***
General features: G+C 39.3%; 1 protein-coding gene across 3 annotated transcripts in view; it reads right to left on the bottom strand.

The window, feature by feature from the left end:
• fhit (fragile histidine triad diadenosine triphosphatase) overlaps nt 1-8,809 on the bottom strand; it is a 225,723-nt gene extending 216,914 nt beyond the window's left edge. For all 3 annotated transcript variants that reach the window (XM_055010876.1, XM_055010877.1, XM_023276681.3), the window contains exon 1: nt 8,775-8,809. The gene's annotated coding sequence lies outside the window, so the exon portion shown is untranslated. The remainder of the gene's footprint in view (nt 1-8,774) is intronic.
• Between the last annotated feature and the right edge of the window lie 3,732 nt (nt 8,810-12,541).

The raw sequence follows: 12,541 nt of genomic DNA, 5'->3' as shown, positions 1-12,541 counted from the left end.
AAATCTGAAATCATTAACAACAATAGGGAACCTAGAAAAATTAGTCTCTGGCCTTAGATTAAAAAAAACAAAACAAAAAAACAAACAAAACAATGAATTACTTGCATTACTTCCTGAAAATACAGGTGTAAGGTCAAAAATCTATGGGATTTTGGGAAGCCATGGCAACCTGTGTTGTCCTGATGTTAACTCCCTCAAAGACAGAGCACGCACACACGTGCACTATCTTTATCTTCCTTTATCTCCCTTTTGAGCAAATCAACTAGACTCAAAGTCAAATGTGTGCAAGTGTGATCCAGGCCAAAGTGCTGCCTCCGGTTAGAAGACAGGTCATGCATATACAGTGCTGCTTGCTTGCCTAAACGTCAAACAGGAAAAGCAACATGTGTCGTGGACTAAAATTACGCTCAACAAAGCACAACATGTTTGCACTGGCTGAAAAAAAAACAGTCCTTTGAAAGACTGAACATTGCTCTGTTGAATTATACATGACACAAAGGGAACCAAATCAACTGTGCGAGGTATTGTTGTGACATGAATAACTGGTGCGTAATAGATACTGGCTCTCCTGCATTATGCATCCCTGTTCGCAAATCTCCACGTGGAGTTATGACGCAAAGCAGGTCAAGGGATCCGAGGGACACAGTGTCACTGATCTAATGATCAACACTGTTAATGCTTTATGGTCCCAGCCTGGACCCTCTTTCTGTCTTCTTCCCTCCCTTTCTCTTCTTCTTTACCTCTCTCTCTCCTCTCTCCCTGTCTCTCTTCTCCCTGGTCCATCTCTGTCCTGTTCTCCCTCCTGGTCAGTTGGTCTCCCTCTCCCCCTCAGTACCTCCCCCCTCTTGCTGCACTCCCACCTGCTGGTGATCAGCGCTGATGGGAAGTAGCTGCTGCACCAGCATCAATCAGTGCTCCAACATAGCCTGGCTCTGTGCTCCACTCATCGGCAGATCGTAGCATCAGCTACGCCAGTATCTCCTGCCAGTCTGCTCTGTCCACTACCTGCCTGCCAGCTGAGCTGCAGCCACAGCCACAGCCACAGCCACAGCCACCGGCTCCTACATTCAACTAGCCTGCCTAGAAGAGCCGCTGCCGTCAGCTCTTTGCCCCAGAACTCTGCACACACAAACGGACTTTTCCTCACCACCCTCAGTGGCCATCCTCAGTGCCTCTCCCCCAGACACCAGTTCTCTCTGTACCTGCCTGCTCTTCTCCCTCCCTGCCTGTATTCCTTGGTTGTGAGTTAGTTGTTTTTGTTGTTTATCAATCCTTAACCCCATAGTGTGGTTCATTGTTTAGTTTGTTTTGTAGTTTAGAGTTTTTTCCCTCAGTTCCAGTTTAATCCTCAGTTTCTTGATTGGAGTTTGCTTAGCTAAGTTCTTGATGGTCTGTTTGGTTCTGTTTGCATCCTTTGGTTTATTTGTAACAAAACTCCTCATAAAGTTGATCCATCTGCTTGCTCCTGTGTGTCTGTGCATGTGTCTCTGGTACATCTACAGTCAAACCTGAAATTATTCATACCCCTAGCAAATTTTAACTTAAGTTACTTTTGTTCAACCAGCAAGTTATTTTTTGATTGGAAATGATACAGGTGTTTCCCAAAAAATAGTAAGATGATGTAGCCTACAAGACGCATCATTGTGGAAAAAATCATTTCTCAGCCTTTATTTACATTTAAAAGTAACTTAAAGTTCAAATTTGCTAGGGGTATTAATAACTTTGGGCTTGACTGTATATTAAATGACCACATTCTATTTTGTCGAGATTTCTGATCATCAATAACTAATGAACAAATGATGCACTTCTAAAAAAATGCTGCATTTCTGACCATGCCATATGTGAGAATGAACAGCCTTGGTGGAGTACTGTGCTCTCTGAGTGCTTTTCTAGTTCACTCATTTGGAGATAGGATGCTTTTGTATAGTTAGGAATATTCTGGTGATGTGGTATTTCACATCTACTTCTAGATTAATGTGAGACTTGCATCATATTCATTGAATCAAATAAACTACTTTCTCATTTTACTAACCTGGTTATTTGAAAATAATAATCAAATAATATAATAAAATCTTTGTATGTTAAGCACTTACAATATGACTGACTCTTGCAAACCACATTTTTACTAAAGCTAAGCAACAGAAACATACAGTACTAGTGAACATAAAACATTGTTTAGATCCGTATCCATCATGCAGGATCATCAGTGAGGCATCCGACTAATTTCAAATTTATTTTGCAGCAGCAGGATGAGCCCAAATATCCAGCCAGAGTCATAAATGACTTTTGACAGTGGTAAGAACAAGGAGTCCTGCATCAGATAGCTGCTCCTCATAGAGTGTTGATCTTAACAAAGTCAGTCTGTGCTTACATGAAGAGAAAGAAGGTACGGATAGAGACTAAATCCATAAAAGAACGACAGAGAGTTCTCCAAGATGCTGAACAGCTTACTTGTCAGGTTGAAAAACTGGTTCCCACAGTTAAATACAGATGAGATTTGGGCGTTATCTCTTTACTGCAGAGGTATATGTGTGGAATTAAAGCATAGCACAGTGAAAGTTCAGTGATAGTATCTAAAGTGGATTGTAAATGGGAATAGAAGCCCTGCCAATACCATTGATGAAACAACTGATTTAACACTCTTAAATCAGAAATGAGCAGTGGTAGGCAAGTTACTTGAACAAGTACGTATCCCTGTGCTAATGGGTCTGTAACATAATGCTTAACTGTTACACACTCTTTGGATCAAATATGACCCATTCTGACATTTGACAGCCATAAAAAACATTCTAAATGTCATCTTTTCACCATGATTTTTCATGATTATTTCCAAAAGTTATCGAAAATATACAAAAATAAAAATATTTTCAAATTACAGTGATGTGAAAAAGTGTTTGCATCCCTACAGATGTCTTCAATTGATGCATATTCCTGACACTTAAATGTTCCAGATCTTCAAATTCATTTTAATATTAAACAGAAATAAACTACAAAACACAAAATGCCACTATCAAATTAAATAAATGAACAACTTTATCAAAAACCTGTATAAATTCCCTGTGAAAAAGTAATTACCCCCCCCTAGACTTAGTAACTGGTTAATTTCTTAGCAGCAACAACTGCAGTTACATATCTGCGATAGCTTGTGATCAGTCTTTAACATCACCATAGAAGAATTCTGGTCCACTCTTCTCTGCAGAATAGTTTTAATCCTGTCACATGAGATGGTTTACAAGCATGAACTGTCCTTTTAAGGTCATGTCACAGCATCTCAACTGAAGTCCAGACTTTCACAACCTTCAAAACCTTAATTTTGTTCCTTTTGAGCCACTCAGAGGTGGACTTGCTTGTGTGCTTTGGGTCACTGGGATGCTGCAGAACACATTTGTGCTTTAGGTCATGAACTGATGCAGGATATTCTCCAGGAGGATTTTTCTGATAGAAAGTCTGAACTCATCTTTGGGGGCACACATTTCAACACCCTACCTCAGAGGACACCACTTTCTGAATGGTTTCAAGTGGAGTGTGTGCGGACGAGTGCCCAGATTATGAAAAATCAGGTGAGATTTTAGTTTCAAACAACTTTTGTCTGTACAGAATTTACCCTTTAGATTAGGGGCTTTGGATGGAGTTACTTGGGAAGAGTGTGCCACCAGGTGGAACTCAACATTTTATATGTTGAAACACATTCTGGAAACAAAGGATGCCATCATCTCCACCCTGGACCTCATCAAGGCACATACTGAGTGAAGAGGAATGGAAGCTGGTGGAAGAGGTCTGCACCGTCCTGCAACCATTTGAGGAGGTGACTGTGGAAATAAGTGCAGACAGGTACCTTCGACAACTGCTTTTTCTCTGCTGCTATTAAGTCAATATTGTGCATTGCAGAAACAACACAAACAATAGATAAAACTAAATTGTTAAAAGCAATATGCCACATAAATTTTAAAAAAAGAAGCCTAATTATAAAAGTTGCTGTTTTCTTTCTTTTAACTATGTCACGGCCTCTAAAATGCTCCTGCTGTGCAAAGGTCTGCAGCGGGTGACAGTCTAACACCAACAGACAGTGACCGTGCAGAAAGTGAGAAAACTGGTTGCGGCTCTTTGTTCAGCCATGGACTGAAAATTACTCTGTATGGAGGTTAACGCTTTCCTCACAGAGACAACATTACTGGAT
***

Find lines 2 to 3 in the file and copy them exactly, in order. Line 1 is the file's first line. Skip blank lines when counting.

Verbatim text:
The window, feature by feature from the left end:
• fhit (fragile histidine triad diadenosine triphosphatase) overlaps nt 1-8,809 on the bottom strand; it is a 225,723-nt gene extending 216,914 nt beyond the window's left edge. For all 3 annotated transcript variants that reach the window (XM_055010876.1, XM_055010877.1, XM_023276681.3), the window contains exon 1: nt 8,775-8,809. The gene's annotated coding sequence lies outside the window, so the exon portion shown is untranslated. The remainder of the gene's footprint in view (nt 1-8,774) is intronic.